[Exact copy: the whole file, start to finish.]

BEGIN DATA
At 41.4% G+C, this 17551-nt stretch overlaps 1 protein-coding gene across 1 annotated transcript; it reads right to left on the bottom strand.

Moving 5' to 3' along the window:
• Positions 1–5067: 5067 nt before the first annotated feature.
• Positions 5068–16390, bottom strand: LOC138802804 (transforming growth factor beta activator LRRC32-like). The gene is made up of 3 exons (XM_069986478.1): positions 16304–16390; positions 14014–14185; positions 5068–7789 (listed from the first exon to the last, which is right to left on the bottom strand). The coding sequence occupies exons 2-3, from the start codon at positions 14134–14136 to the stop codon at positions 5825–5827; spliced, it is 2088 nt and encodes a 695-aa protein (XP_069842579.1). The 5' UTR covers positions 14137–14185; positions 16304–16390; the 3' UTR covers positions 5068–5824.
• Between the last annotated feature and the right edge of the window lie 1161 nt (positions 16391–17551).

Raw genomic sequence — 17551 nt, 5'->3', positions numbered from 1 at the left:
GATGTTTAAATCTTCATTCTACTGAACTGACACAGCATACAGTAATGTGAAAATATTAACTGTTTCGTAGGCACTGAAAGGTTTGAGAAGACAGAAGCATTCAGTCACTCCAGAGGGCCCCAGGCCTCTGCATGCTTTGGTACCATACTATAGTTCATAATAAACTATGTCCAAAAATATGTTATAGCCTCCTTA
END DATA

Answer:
At 41.4% G+C, this 17551-nt stretch overlaps 1 protein-coding gene across 1 annotated transcript; it reads right to left on the bottom strand.

Moving 5' to 3' along the window:
• Positions 1–5067: 5067 nt before the first annotated feature.
• Positions 5068–16390, bottom strand: LOC138802804 (transforming growth factor beta activator LRRC32-like). The gene is made up of 3 exons (XM_069986478.1): positions 16304–16390; positions 14014–14185; positions 5068–7789 (listed from the first exon to the last, which is right to left on the bottom strand). The coding sequence occupies exons 2-3, from the start codon at positions 14134–14136 to the stop codon at positions 5825–5827; spliced, it is 2088 nt and encodes a 695-aa protein (XP_069842579.1). The 5' UTR covers positions 14137–14185; positions 16304–16390; the 3' UTR covers positions 5068–5824.
• Between the last annotated feature and the right edge of the window lie 1161 nt (positions 16391–17551).

Raw genomic sequence — 17551 nt, 5'->3', positions numbered from 1 at the left:
GATGTTTAAATCTTCATTCTACTGAACTGACACAGCATACAGTAATGTGAAAATATTAACTGTTTCGTAGGCACTGAAAGGTTTGAGAAGACAGAAGCATTCAGTCACTCCAGAGGGCCCCAGGCCTCTGCATGCTTTGGTACCATACTATAGTTCATAATAAACTATGTCCAAAAATATGTTATAGCCTCCTTA